About the Program

Mend improves the quality of life for women in Gulu, Uganda, who were directly affected by the LRA conflict. This social enterprise produces high-quality handbags while providing advanced training in tailoring, finance, and personal development to the women it supports. Visit Mend.co to meet the seamstresses.

  • Learn more about who made your bag at Mend.co
    Mend women with prosperity totes
    Background

    The seamstresses supported by Mend were all directly affected by the Lord’s Resistance Army (LRA) conflict. Many were forced to become child soldiers or wives to LRA rebel commanders. These women were lucky enough to escape, often with children of their own, but after returning home, were ostracized due to their former affiliation with the rebels. Taken captive at a tender age, many lack a basic education and upon their escape from the LRA, were taken to rehabilitation centers where they received three months of counseling and basic training in tailoring. With a skill for which an already flooded market exists, many were left without the means to support themselves and their children.

    Mend-NancyHow it works

    Mend aims to have both sustainable and long-term financial impact on those it supports. When a seamstress joins Mend she receives advanced training from a master tailor in Gulu. She is trained to produce high quality bags using a variety of materials, which are sold internationally. The proceeds of these sales benefit Invisible Children and provide Mend seamstresses with a steady source of income. By providing these seamstresses with a more marketable and economically beneficial outlet for their skills, Mend has vastly improved the livelihoods of some of the most vulnerable women in northern Uganda. With each new design, the seamstresses improve in skill, versatility, and confidence.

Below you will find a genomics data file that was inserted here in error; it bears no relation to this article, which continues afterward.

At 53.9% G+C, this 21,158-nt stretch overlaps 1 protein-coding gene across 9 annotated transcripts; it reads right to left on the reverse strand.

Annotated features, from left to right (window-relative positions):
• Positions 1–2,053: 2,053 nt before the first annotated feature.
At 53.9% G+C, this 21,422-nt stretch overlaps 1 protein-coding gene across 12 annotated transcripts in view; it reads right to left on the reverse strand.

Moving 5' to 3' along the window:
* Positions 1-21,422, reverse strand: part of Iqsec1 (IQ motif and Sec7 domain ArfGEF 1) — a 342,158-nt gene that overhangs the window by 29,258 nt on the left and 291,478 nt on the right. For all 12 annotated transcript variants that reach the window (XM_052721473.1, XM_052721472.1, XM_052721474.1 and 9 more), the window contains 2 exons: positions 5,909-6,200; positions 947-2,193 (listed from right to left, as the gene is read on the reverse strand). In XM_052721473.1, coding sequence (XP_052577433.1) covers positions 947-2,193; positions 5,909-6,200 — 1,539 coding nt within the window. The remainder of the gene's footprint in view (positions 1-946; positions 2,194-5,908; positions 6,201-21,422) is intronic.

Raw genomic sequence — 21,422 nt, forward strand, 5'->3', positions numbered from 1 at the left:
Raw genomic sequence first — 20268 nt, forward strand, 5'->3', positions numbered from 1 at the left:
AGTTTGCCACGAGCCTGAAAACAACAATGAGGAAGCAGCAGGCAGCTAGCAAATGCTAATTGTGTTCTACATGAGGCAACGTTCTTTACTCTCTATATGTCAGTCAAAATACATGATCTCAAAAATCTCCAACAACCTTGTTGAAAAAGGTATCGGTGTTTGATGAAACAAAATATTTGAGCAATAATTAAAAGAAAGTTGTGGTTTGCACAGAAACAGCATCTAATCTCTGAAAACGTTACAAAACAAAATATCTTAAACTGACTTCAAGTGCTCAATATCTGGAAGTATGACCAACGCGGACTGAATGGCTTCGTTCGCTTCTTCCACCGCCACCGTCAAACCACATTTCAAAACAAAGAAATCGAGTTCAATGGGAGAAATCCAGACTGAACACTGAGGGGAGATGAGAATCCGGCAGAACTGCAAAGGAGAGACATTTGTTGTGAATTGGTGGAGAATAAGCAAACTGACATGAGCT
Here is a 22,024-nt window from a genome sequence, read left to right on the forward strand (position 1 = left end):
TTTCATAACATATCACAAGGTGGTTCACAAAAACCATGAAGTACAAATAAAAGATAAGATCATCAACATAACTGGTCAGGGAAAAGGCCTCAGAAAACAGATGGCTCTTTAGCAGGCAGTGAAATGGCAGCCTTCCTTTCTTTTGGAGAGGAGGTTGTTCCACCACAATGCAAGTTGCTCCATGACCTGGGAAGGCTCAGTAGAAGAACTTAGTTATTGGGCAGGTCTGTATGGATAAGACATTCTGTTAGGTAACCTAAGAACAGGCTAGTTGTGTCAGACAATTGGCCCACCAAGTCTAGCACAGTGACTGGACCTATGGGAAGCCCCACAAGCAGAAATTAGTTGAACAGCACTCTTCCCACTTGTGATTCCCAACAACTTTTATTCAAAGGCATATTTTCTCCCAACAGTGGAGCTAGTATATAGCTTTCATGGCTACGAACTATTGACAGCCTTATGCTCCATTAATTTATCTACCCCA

Through education and counseling, Mend also emphasizes building a positive life for the seamstresses outside of work and employs a full-time Ugandan social worker. Experienced in post-conflict trauma, Mend’s social worker works to provide psychosocial support and counseling to the seamstresses and their families. She facilitates training sessions with Pocket of Mend denim totepartner organizations to give the seamstresses an understanding of topics such as safe health practices, child health, family planning, gender-based violence and coping with psychosocial trauma. In addition to these trainings, the women participate in weekly Functional Adult Literacy (FAL) meetings that focus on reading, writing and numeracy in their local language, Luo. They take part in monthly Village Savings and Loan (VSLA) meetings, which allow them to save and lend money together. All of the seamstresses have received or are participating in training to assist them in developing sustainable income generating activities (IGAs) outside of their work at Mend and to develop life-skills that will make them self-reliant in the future.

    Through their involvement in Mend, some of the seamstresses have been able to invest in their education and the education of their children, purchase livestock, build homes, and start their own income generating activities.

Program's Geographic Reach
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Invisible Children focuses exclusively on the LRA conflict through an integrated four-part model that addresses the problem in its entirety: immediate needs and long-term effects. Invisible Children could not exist without the consistent generosity of people who share our belief that where you live shouldn’t determine whether you live.

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